Flying Squirrels Discovered Living in Dying Nebraska Oak Tree As Crew Cuts it Down

A landscaping crew at the University of Nebraska found flying squirrels nesting in a dying oak tree they were cutting down on campus at the School of Natural Resource.

The crew from the university landscape services said they were cutting down the dying tree when they found not one, but four bizarre-looking squirrels and recorded what they saw, the Lincoln Journal Star reported.

Shortly after, the squirrels jumped off their tree and glided over to another oak tree and slipped out of view.

"We're like, 'What the heck is that?'" said Brian Dieterman, a member of the crew. "We're used to seeing squirrels in trees, but this didn't look like a squirrel."

The video made its way to conservation biology professor Larkin Powell, and he said he was surprised about the discovery partly because of the fact they're nocturnal.

"It's among the species that's harder to document because they're not out when people are around," he said. "And they're little dudes."

Nebraska does have a population of flying squirrels, but they're typically located about 90 miles away in the southeast part of the state.

"As a biologist, I've seen crazy things that animals can do. But it's very unlikely they made it here on their own," said Shaun Dunn, a natural heritage zoologist for the state of Nebraska.

While it's a rare sight to see a flying squirrel in Lincoln, it's not the first time. Since 2018, Dunn said he has documented 15 sightings of flying squirrels.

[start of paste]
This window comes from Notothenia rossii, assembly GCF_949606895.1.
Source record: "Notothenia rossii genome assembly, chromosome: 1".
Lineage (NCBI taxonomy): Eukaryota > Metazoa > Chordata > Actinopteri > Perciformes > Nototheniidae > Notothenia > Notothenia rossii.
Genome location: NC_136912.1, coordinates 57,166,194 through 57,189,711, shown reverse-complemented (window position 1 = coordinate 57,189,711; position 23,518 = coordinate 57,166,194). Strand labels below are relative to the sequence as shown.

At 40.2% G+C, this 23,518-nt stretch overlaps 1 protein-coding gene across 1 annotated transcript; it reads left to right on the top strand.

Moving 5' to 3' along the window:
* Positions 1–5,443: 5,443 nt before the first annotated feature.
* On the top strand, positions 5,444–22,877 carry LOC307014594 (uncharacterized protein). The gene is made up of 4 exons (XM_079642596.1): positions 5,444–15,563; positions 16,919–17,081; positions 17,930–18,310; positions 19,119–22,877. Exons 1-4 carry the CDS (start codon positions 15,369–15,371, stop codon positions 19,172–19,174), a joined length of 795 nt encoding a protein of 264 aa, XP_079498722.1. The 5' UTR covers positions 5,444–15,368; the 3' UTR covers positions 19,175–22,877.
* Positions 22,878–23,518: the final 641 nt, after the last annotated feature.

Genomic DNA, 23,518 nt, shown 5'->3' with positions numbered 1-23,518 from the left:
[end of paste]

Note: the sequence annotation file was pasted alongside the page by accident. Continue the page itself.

Don Althoff has been studying the species for 30 years in Ohio. His expertise came to play when he was asked to share his blueprints of a nesting box for the Nebraska squirrels. The Journal Star reported Althoff was happy to help his alma mater.

Upon receiving the blueprints, School of Natural Resources director John Carroll got busy in his basement making the nesting box. He says he sees a future interest by the Wildlife Club and Powell says he intends on setting up game cameras to study them.

"You just have to know if they were in that tree, and there were four of them," Powell said, "odds are they're in a lot of other places you don't see them."

Nesting Box For Flying Squirrels
John Benson, UNL assistant professor of vertebrate ecology, installs a nesting box for flying squirrels on December 22, 2021, on UNL's East Campus in Lincoln, Nebraska. Gwyneth Roberts/Lincoln Journal Star/AP Photo

It turns out the flying squirrels had been living undetected—until now—in the treetops just above the animal experts at the university's School of Natural Resources in Lincoln. The crew made the discovery earlier this month, the newspaper reported.

The National Wildlife Federation says on its website that flying squirrels don't really power themselves into flight like a bird or a bat, but rather glide. The federation says the southern flying squirrel is found throughout the eastern United States, while the northern flying squirrel is found primarily in the Northeast, along the West Coast, and into Idaho and Montana.

Althoff, who earned his master's degree at the university in 1978 and is now a semi-retired wildlife conservation professor at Ohio's University of Rio Grande, has been studying southern flying squirrels for nearly 30 years. He's watched them glide 40, 50, even 75 yards.

Though graceful in the air, the animals are awkward on the ground. Because their sail-like flaps run from wrist to ankle he said they move more like a hobbled horse.

The Associated Press contributed to this report.

Pink Squirrel, Flying Squirrel, New World Flying Squirrel, Biology, North America
Four flying squirrels were found on the campus of University of Nebraska. Above, a flying squirrel. Getty Images

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